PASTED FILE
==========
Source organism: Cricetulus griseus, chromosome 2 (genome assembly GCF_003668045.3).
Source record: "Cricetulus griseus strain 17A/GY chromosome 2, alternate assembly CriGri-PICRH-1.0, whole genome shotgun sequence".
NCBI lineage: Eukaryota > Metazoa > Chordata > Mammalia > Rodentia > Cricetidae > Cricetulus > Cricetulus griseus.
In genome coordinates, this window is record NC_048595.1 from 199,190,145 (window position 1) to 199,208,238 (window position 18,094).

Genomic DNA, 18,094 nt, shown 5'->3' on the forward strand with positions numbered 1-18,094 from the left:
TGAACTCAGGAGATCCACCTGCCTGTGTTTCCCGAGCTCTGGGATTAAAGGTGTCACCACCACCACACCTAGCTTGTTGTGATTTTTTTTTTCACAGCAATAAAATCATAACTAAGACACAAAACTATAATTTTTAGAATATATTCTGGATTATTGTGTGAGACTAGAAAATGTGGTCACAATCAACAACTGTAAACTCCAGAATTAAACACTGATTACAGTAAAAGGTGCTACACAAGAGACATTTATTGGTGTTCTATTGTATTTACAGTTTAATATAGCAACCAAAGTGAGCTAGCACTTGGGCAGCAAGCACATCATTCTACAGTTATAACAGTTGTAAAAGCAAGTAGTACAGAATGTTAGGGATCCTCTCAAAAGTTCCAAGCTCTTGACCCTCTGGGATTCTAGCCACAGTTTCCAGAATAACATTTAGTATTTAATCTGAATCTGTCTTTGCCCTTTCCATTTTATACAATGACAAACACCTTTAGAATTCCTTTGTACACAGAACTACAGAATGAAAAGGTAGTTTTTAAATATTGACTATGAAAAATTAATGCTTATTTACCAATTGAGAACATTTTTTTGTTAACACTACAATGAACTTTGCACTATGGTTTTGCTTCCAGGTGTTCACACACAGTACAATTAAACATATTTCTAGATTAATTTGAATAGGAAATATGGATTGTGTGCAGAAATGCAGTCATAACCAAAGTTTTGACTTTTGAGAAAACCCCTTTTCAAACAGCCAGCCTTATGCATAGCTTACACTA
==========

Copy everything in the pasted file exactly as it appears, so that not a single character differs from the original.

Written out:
Source organism: Cricetulus griseus, chromosome 2 (genome assembly GCF_003668045.3).
Source record: "Cricetulus griseus strain 17A/GY chromosome 2, alternate assembly CriGri-PICRH-1.0, whole genome shotgun sequence".
NCBI lineage: Eukaryota > Metazoa > Chordata > Mammalia > Rodentia > Cricetidae > Cricetulus > Cricetulus griseus.
In genome coordinates, this window is record NC_048595.1 from 199,190,145 (window position 1) to 199,208,238 (window position 18,094).

Genomic DNA, 18,094 nt, shown 5'->3' on the forward strand with positions numbered 1-18,094 from the left:
TGAACTCAGGAGATCCACCTGCCTGTGTTTCCCGAGCTCTGGGATTAAAGGTGTCACCACCACCACACCTAGCTTGTTGTGATTTTTTTTTTCACAGCAATAAAATCATAACTAAGACACAAAACTATAATTTTTAGAATATATTCTGGATTATTGTGTGAGACTAGAAAATGTGGTCACAATCAACAACTGTAAACTCCAGAATTAAACACTGATTACAGTAAAAGGTGCTACACAAGAGACATTTATTGGTGTTCTATTGTATTTACAGTTTAATATAGCAACCAAAGTGAGCTAGCACTTGGGCAGCAAGCACATCATTCTACAGTTATAACAGTTGTAAAAGCAAGTAGTACAGAATGTTAGGGATCCTCTCAAAAGTTCCAAGCTCTTGACCCTCTGGGATTCTAGCCACAGTTTCCAGAATAACATTTAGTATTTAATCTGAATCTGTCTTTGCCCTTTCCATTTTATACAATGACAAACACCTTTAGAATTCCTTTGTACACAGAACTACAGAATGAAAAGGTAGTTTTTAAATATTGACTATGAAAAATTAATGCTTATTTACCAATTGAGAACATTTTTTTGTTAACACTACAATGAACTTTGCACTATGGTTTTGCTTCCAGGTGTTCACACACAGTACAATTAAACATATTTCTAGATTAATTTGAATAGGAAATATGGATTGTGTGCAGAAATGCAGTCATAACCAAAGTTTTGACTTTTGAGAAAACCCCTTTTCAAACAGCCAGCCTTATGCATAGCTTACACTA